This article, published on 12 March 2013, expains that "enriching crops by adding a naturally-occurring soil mineral to fertilisers could potentially help to reduce disease and premature death in the African country of Malawi".
"An international study led by academics at The University of Nottingham has shown that dietary deficiency of the mineral selenium is likely to be endemic among the Malawi population.... Resrearchers call for further investigation into the benefits and costs of using selenium-enriched fertilisers and other strategies to boost levels within the country’s food."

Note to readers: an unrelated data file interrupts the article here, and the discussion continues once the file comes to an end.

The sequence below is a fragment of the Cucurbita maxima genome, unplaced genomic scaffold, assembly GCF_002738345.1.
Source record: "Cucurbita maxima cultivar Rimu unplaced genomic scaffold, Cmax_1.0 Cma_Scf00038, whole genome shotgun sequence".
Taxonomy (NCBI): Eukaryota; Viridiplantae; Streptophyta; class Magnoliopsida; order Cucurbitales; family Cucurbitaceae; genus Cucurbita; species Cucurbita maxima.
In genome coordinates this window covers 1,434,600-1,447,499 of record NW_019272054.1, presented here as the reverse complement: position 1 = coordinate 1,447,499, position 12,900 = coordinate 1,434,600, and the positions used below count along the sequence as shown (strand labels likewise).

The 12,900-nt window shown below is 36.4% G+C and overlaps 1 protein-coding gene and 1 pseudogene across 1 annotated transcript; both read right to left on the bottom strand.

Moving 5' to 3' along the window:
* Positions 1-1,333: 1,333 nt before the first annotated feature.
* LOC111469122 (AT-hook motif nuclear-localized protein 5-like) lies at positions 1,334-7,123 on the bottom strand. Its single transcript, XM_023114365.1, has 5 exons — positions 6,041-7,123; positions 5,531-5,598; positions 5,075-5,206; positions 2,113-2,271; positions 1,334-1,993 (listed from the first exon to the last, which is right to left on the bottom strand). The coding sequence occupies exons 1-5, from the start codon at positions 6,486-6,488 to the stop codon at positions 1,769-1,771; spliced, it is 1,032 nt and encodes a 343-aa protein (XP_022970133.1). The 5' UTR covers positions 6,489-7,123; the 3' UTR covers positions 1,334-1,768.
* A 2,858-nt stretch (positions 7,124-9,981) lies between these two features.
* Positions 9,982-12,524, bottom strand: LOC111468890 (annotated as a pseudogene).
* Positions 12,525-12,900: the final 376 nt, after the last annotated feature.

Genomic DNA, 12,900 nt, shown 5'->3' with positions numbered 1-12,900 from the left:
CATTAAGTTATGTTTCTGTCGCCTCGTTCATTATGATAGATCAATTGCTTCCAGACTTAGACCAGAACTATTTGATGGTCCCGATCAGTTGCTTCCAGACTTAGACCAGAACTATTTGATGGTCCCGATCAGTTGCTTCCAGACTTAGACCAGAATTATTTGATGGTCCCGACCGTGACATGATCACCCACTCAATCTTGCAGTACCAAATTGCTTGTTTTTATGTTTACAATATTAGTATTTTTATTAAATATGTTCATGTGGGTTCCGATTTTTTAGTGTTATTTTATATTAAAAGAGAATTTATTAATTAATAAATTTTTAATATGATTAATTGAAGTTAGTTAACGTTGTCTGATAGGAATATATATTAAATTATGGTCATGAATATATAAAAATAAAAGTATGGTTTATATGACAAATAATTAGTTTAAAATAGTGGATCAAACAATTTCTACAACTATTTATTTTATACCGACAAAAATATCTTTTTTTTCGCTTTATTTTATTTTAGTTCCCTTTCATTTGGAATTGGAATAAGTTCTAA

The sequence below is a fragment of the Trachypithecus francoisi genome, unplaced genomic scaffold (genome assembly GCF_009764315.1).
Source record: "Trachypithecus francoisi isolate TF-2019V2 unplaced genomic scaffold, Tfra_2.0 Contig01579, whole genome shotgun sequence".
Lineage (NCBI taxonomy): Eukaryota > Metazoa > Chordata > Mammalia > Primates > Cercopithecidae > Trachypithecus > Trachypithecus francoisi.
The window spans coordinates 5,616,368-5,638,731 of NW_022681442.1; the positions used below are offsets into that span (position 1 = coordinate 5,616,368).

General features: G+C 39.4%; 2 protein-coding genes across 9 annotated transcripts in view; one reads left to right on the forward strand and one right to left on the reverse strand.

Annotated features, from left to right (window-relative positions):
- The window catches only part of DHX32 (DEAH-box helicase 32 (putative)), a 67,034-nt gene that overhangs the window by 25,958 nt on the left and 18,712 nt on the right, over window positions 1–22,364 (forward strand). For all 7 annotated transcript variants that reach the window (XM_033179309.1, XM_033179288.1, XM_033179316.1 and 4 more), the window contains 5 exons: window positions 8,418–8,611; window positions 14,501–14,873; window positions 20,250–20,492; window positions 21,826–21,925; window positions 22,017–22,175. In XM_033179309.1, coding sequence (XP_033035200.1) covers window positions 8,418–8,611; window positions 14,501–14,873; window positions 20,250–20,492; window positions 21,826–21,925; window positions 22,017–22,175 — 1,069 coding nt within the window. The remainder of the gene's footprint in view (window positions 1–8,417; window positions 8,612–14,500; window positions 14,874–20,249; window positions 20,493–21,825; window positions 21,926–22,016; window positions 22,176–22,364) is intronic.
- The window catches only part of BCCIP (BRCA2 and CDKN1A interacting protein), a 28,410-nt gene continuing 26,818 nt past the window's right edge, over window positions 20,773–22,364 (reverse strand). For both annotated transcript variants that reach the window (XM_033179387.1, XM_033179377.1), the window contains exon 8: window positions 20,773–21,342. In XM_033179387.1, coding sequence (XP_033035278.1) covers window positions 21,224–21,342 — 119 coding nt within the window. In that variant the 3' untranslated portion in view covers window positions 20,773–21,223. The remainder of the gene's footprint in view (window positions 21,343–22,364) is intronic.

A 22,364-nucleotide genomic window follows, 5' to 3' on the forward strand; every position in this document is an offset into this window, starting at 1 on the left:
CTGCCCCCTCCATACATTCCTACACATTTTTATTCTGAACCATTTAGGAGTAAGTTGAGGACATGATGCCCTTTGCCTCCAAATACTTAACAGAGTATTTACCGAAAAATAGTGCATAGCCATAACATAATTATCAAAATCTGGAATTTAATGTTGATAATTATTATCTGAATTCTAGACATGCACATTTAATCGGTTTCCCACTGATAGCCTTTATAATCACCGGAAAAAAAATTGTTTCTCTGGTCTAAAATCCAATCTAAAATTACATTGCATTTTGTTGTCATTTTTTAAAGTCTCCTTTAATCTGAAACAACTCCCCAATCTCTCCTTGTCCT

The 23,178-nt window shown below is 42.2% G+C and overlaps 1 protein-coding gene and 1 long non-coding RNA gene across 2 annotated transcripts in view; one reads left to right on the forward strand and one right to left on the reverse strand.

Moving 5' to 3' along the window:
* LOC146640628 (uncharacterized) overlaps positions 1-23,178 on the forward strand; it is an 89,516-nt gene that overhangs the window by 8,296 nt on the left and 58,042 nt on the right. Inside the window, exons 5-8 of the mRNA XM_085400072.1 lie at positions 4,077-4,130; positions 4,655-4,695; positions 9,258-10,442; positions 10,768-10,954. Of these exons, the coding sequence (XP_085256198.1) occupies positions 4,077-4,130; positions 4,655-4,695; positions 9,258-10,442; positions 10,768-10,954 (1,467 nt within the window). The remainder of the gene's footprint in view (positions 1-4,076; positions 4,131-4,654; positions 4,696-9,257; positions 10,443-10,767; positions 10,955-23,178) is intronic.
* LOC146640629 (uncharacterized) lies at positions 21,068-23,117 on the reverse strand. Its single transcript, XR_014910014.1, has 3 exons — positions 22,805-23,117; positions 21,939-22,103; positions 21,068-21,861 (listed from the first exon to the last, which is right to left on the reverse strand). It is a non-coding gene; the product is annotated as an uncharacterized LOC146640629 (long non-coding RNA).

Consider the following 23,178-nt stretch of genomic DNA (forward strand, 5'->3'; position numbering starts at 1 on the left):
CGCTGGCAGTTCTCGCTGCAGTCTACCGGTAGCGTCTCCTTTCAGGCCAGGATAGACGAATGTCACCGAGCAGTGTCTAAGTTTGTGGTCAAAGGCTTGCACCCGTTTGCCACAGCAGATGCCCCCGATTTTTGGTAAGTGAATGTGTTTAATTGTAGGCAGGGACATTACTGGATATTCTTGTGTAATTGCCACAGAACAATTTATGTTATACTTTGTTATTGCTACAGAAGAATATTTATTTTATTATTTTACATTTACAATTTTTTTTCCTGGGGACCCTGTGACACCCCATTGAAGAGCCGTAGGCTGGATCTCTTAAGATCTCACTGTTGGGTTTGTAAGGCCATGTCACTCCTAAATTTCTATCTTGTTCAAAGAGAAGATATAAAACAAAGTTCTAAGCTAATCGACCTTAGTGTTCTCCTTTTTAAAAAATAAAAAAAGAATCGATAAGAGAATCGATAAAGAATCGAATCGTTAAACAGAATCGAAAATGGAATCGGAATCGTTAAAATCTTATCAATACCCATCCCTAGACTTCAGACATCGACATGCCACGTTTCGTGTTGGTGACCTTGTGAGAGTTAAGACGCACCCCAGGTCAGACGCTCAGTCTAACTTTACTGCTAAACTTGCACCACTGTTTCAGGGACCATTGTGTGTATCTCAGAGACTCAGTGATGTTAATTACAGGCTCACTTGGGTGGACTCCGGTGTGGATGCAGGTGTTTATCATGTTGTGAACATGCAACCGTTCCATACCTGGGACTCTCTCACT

This 2012 article discusses a study which states "that farming without the use of chemical fertilizers and pesticides could supply needs in some circumstances. But yields are lower than in conventional farming, so producing the bulk of the globe’s diet will require agricultural techniques including the use of fertilizers, the study concludes."
European Fertilizer Industry leaflet
Click on the image above to see a larger version of this booklet from The European Fertilizer Industry.
It highlights some of the benefits they see in the use of fertilizers.